Federalism and the Trump Administration’s Energy Doctrine

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A Roadmap for States and Other Institutional Players to Fill the Climate Change Void

Author
Jim Malatras[1]

One of the most significant policy differences between the Trump and the Obama administrations has been over energy policy. On this policy front, President Trump has articulated a clear and consistent message going back to the campaign. He has called for greater production and use of coal and a return of energy regulation back to the states. But in some ways, while the proposed beneficiaries of the president’s energy doctrine are the same, he has two conflicting governmental visions to achieve his goal.

On one hand, the Trump administration is returning energy regulatory authority to the states by unwinding Obama-era climate change programs, including the Clean Power Plan regulations, the first-ever federal regulations to lower CO2 emissions,[2] as well as exiting the Paris Climate Agreement — a joint multination effort to combat climate change.

But, on the other hand, the Trump administration is using the federal government to directly intervene on behalf of certain energy sectors, like providing federal financial incentives and rewriting federal rules to give preference to the coal industry.[3]

It is still too early to tell which, if any, of the competing policies will have their intended effect in reversing the downward trend of coal, specifically because states and large institutional players are now aggressively countering through competing programs and policies. We review the possibility of states and other institutional players doing more now that the federal government has given climate change regulatory responsibility back to the states.

 

States Are Driving Climate Change Policy: Regional Collaboratives Lead the Way

After years of strong federal regulatory action, climate change efforts are now left mostly to the states, which have been actively filling the void. Although the Trump administration has moved to have states be the center of energy policy, in many ways the stage was set when two dozen states sued the Obama administration’s authority to regulate power plants under the Clean Power Plan.[4] In response, the Supreme Court, in an unusual move against the government, blocked the Obama-era regulations from being implemented until the case was fully argued, so the federal rules were never executed.[5] Although partisanship largely dictated who sued the Obama administration over climate change regulation, the push for states’ rights under Obama to regulate the power sector has created opportunities for states to now oppose the Trump administration’s action to roll back federal climate change regulations. In other words, in the climate change fight, these states may have won the battle, but could lose the war.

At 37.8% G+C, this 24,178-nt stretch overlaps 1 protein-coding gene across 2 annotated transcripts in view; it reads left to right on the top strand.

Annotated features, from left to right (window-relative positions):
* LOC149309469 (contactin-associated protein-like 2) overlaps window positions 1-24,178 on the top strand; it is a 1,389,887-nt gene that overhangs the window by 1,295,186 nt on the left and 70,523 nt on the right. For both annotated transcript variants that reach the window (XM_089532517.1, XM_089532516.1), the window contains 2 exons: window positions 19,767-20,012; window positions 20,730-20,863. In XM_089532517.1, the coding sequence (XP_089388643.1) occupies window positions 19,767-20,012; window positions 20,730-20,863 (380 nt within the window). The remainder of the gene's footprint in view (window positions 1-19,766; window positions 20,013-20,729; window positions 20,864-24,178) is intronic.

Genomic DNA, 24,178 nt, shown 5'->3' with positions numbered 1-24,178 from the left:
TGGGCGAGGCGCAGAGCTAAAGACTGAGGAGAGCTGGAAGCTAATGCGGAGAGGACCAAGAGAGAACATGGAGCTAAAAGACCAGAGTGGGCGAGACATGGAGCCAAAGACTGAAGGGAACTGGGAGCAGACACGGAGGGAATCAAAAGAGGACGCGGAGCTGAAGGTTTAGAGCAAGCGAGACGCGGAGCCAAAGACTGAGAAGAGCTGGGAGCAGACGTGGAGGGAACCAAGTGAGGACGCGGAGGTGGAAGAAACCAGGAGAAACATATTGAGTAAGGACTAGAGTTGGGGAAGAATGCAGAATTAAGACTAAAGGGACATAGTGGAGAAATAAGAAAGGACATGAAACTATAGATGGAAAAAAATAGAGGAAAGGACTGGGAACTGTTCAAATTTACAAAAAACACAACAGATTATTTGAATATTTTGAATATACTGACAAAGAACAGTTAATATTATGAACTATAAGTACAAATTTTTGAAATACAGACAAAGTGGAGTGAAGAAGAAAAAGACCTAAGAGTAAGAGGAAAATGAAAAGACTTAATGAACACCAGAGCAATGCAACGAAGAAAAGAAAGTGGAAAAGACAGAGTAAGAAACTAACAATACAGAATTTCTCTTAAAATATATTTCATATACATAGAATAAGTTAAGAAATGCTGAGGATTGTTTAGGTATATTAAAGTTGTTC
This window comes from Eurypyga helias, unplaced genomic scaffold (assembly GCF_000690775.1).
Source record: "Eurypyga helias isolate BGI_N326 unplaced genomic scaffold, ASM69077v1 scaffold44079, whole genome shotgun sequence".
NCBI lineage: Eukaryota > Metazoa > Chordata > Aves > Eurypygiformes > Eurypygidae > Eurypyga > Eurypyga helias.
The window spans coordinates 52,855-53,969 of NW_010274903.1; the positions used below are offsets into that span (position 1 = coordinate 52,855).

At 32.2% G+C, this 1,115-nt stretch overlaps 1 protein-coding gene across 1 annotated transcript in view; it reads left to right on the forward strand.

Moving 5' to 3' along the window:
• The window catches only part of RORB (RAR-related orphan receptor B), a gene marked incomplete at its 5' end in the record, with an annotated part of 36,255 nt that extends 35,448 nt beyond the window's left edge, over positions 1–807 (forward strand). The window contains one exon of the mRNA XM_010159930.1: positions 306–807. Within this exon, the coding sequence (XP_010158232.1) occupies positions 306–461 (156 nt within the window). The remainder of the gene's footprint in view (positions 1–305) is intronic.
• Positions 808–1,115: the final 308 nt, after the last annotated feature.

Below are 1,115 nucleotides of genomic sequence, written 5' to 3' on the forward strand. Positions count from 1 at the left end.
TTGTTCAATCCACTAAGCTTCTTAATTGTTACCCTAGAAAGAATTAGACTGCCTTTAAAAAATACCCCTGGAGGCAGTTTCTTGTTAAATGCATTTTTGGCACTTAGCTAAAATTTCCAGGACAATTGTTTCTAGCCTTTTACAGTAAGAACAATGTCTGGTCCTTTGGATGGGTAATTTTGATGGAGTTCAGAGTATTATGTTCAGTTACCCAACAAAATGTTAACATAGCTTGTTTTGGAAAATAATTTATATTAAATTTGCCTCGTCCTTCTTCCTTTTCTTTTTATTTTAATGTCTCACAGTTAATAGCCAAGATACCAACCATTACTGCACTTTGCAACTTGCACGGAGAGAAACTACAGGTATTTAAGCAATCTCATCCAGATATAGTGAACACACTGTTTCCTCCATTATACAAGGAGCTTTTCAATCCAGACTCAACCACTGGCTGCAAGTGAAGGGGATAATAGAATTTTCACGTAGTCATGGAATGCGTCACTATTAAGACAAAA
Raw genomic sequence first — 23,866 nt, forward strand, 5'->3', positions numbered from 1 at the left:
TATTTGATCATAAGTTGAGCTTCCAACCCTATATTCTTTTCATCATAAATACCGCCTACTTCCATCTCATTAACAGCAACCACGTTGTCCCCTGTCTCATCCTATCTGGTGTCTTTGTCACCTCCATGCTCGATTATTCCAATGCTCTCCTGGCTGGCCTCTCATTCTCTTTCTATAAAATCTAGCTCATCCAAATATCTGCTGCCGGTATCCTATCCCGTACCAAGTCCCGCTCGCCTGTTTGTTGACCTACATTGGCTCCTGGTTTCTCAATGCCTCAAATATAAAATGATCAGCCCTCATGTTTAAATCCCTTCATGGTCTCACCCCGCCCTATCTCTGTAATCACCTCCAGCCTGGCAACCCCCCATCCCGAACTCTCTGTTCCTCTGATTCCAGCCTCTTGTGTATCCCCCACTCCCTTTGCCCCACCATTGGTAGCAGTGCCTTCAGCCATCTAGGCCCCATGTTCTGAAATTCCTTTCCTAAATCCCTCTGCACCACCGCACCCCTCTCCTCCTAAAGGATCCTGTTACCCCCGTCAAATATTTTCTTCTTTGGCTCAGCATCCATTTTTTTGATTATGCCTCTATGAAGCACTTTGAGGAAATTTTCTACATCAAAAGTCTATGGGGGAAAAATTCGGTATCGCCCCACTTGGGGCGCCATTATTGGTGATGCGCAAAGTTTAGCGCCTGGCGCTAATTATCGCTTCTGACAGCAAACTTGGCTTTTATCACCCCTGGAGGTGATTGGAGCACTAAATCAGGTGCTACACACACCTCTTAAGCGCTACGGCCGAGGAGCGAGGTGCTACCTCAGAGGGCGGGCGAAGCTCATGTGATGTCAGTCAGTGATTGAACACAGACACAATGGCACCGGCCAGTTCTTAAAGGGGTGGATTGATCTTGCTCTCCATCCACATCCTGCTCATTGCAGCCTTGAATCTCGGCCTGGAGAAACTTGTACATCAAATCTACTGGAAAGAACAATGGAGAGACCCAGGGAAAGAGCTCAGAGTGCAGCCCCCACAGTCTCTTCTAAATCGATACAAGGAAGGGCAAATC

Other states have been eager to combat climate change, moving to enact strong carbon reductions and renewable energy programs, like New York State’s Clean Energy Standard[6] and California’s clean energy and renewable goals.[7] Most recently, modeled off of New York, New Jersey enacted its own clean energy program.[8] It’s not just states. Other large institutional players, like the State University of New York, have implemented aggressive carbon emission reduction and renewable energy programs.[9]

 

Figure 1. State and Regional CO2 Reduction Initiatives